“It is like knocking on a locked door – no one answers it,” Daria Desnitskaya, a Moscow drama school graduate, says following days of tiring auditions which have elicited nothing, not even an unenthusiastic “we’ll call you.”
“I realise I’m acting wrong all along, but I just don’t know how to show myself off to the best of my ability – I haven’t been taught how to do that,” Daria tells me as she sips a glass of lemonade in a cafe near her prestigious downtown Shchepkin drama school, or Shchepka, as it is affectionately known among its students. “I feel as though I am unprepared for professional life.”
Daria, 21, has just completed her degree and is trying to break into the theatre. She says she is ready for whatever low-end roles there are, but complains that even those are tough to land because of what she calls a “fossilised” system of teaching.
“I have this feeling that the lecturers are not teaching students correctly. They’re doing it just as they used to in Tsarist times. So we come to an audition, and people go: Jesus, why is she using this voice?”
The voice that Daria was trained to use on stage is deep and thunderous – an utter joy to mimic, and a downright ordeal to actually have to listen to. It is perceptibly phoney, reflecting an old distinction between real life and the stage, a distinction which is a trademark of Soviet theatre, but which Daria says no longer holds true today. Casting directors at Moscow’s fancier theatres are positively irked by it.
“My teachers can’t break away from this, they don’t want to change,” she says of her training.
Daria’s instructors are similarly resistant to change when it comes to modern drama. Over the past weeks, Daria’s class has been doing graduation performances – and sticking to the likes of the tried and true Alexander Ostrovsky and Moliere.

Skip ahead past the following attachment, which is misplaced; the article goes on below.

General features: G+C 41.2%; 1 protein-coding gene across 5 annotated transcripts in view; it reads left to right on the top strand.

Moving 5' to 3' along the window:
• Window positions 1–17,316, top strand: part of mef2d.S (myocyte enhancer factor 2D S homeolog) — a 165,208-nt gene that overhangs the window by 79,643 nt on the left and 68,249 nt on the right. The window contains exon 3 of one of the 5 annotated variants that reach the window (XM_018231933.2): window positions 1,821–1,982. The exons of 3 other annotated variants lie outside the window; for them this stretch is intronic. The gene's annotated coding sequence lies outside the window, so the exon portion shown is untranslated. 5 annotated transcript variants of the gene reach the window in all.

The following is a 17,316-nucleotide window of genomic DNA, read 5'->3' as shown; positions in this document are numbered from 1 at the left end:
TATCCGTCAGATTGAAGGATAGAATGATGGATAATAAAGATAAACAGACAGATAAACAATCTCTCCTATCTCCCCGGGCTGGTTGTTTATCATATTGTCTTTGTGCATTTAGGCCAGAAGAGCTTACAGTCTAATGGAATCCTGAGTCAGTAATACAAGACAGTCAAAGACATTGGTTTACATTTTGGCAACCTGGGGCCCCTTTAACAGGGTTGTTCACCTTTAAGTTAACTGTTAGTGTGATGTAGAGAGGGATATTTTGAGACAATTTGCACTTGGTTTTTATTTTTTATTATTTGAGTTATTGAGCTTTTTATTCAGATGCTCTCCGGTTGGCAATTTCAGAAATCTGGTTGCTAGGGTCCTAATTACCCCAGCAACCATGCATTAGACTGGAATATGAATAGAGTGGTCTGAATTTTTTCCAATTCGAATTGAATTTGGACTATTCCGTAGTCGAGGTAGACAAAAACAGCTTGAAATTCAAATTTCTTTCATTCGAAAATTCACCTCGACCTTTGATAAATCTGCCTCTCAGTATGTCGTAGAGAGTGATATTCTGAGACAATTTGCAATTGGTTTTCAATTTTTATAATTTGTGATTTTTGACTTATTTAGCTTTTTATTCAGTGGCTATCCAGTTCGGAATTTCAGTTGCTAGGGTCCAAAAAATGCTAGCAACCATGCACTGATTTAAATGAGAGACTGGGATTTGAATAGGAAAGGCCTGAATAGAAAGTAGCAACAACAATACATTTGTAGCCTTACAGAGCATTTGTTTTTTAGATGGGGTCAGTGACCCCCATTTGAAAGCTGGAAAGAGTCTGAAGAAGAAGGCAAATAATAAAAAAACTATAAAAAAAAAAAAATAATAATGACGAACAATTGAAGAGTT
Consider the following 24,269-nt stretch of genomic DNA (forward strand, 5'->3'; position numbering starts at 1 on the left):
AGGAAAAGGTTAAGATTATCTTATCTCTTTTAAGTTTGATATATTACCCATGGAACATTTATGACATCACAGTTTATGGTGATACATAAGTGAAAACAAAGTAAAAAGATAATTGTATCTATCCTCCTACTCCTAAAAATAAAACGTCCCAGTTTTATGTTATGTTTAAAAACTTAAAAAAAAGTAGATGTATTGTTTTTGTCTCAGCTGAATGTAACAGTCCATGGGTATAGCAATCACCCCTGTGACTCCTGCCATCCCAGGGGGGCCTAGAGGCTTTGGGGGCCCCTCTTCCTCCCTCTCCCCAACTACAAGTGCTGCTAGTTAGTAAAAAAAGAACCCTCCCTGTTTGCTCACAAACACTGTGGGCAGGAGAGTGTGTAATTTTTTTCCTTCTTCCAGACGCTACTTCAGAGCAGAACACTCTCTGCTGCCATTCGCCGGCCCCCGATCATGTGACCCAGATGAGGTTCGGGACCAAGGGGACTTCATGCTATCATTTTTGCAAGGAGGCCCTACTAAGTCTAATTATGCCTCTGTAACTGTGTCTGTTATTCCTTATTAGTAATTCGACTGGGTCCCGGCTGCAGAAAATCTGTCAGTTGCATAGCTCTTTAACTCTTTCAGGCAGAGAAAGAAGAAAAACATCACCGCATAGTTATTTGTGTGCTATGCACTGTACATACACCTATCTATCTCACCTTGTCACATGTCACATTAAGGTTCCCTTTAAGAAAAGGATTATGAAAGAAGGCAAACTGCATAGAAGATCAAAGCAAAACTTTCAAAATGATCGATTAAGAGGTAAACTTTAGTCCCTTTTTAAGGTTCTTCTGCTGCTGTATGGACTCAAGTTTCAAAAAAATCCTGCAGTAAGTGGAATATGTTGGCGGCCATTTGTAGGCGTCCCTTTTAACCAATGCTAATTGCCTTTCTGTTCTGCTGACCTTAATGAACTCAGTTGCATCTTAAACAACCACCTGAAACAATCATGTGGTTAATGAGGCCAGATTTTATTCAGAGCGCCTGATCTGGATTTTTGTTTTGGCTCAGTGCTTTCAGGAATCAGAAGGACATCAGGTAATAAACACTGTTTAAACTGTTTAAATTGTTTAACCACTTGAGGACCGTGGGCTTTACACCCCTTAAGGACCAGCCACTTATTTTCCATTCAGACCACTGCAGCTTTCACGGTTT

“New plays are rarely staged,” Daria says. “Shchepka is extremely conservative – it is, in fact, a small model of Russia.”
There is no job placement for new graduates either. “I was told: you’re grown up now, go it yourself,” she says. “Besides, [the instructors] all seem to be giving different advice.”
Russia obviously needs a dramatic reshuffle of the entire training system for actors. According to Daria, though, the dozens of commercial drama schools that have cropped up in recent years as well as mass culture and television inhibit progress.
“The standards for actors have changed,” Daria tells me. “Previously, the actor was an intellectual, someone who stands above the rest – but today the actor is a consumer good.”
The number of drama students is growing – the Culture Ministry puts the figure at around 4,000 in major colleges across the country – but standards for actors are not improving. Daria’s classmate, Borislav Chevtaikin, tells me that television is now “abused” by non-professional actors.
Yet both Daria and Borislav admit that if they were offered a job on TV, they would not think twice about taking it. “I’d like to say ‘no,’ but it means money,” Daria says.
Compared to anything between 5,000 rubles (about $150) and 30,000 rubles (about $890) that novice actors can earn in a theatre in a given month, pay cheques on Russian television can run up to ten times that.
As she searches for ways to advance her stalling career, Daria works part-time in a school, where she teaches, appropriately enough, acting. She won’t go back to Shchepka to do postgraduate studies or teach, though.
“I know what it would be like,” she says. Shchepka’s staid environment is no place for a young actress. When asked what would possibly attract younger lecturers to Shchepka, Daria just shrugs.
“I guess we will just have to keep on trying,” she smiles – speaking of both herself and Moscow’s many other young actors.